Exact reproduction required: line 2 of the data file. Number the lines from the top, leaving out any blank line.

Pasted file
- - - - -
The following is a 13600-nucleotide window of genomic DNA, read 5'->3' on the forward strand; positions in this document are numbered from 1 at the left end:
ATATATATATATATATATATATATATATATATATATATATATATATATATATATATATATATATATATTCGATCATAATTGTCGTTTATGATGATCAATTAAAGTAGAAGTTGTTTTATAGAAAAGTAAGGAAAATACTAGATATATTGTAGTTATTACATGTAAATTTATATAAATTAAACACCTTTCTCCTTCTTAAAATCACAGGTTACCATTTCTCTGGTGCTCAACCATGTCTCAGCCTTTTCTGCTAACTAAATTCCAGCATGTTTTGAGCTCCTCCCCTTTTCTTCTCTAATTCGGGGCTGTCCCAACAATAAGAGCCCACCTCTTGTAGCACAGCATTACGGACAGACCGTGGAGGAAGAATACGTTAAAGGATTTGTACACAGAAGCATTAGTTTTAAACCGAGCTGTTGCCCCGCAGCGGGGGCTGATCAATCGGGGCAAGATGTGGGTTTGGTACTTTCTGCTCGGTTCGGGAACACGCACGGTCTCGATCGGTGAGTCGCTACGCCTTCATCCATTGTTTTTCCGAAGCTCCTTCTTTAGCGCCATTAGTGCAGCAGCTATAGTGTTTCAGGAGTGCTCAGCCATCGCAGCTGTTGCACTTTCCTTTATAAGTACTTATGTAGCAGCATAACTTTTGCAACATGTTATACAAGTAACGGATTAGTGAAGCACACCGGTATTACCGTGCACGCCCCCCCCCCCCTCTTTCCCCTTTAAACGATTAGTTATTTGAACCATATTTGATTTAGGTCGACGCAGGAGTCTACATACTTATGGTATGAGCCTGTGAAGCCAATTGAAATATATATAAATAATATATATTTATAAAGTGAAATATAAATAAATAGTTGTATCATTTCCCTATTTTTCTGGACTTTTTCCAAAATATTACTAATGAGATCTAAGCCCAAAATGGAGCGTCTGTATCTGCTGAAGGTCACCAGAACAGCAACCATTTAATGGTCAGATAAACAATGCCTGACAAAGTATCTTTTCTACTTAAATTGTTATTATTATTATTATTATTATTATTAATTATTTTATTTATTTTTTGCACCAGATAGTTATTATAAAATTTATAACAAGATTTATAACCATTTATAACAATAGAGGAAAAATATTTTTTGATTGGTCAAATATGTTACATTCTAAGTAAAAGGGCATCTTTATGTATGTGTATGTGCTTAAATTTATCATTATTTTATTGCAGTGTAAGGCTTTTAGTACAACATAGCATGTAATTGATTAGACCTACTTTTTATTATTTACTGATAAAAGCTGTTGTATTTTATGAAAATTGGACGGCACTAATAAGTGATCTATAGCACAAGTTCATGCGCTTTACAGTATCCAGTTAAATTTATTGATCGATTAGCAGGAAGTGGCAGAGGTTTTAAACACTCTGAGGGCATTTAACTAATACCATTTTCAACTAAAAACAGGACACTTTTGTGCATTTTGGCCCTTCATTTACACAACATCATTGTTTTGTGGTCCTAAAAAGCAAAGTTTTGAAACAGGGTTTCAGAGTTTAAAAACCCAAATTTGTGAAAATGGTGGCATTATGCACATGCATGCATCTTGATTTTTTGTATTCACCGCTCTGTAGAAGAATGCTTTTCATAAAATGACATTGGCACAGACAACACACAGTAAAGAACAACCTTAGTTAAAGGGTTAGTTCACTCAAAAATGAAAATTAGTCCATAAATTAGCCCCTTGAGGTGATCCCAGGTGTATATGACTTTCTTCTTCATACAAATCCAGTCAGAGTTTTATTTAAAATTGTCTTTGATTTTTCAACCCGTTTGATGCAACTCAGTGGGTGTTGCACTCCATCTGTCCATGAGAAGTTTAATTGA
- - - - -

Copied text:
ATATATATATATATATATATATATATATATATATATATATATATATATATATATATATATATATATATTCGATCATAATTGTCGTTTATGATGATCAATTAAAGTAGAAGTTGTTTTATAGAAAAGTAAGGAAAATACTAGATATATTGTAGTTATTACATGTAAATTTATATAAATTAAACACCTTTCTCCTTCTTAAAATCACAGGTTACCATTTCTCTGGTGCTCAACCATGTCTCAGCCTTTTCTGCTAACTAAATTCCAGCATGTTTTGAGCTCCTCCCCTTTTCTTCTCTAATTCGGGGCTGTCCCAACAATAAGAGCCCACCTCTTGTAGCACAGCATTACGGACAGACCGTGGAGGAAGAATACGTTAAAGGATTTGTACACAGAAGCATTAGTTTTAAACCGAGCTGTTGCCCCGCAGCGGGGGCTGATCAATCGGGGCAAGATGTGGGTTTGGTACTTTCTGCTCGGTTCGGGAACACGCACGGTCTCGATCGGTGAGTCGCTACGCCTTCATCCATTGTTTTTCCGAAGCTCCTTCTTTAGCGCCATTAGTGCAGCAGCTATAGTGTTTCAGGAGTGCTCAGCCATCGCAGCTGTTGCACTTTCCTTTATAAGTACTTATGTAGCAGCATAACTTTTGCAACATGTTATACAAGTAACGGATTAGTGAAGCACACCGGTATTACCGTGCACGCCCCCCCCCCCCTCTTTCCCCTTTAAACGATTAGTTATTTGAACCATATTTGATTTAGGTCGACGCAGGAGTCTACATACTTATGGTATGAGCCTGTGAAGCCAATTGAAATATATATAAATAATATATATTTATAAAGTGAAATATAAATAAATAGTTGTATCATTTCCCTATTTTTCTGGACTTTTTCCAAAATATTACTAATGAGATCTAAGCCCAAAATGGAGCGTCTGTATCTGCTGAAGGTCACCAGAACAGCAACCATTTAATGGTCAGATAAACAATGCCTGACAAAGTATCTTTTCTACTTAAATTGTTATTATTATTATTATTATTATTATTAATTATTTTATTTATTTTTTGCACCAGATAGTTATTATAAAATTTATAACAAGATTTATAACCATTTATAACAATAGAGGAAAAATATTTTTTGATTGGTCAAATATGTTACATTCTAAGTAAAAGGGCATCTTTATGTATGTGTATGTGCTTAAATTTATCATTATTTTATTGCAGTGTAAGGCTTTTAGTACAACATAGCATGTAATTGATTAGACCTACTTTTTATTATTTACTGATAAAAGCTGTTGTATTTTATGAAAATTGGACGGCACTAATAAGTGATCTATAGCACAAGTTCATGCGCTTTACAGTATCCAGTTAAATTTATTGATCGATTAGCAGGAAGTGGCAGAGGTTTTAAACACTCTGAGGGCATTTAACTAATACCATTTTCAACTAAAAACAGGACACTTTTGTGCATTTTGGCCCTTCATTTACACAACATCATTGTTTTGTGGTCCTAAAAAGCAAAGTTTTGAAACAGGGTTTCAGAGTTTAAAAACCCAAATTTGTGAAAATGGTGGCATTATGCACATGCATGCATCTTGATTTTTTGTATTCACCGCTCTGTAGAAGAATGCTTTTCATAAAATGACATTGGCACAGACAACACACAGTAAAGAACAACCTTAGTTAAAGGGTTAGTTCACTCAAAAATGAAAATTAGTCCATAAATTAGCCCCTTGAGGTGATCCCAGGTGTATATGACTTTCTTCTTCATACAAATCCAGTCAGAGTTTTATTTAAAATTGTCTTTGATTTTTCAACCCGTTTGATGCAACTCAGTGGGTGTTGCACTCCATCTGTCCATGAGAAGTTTAATTGA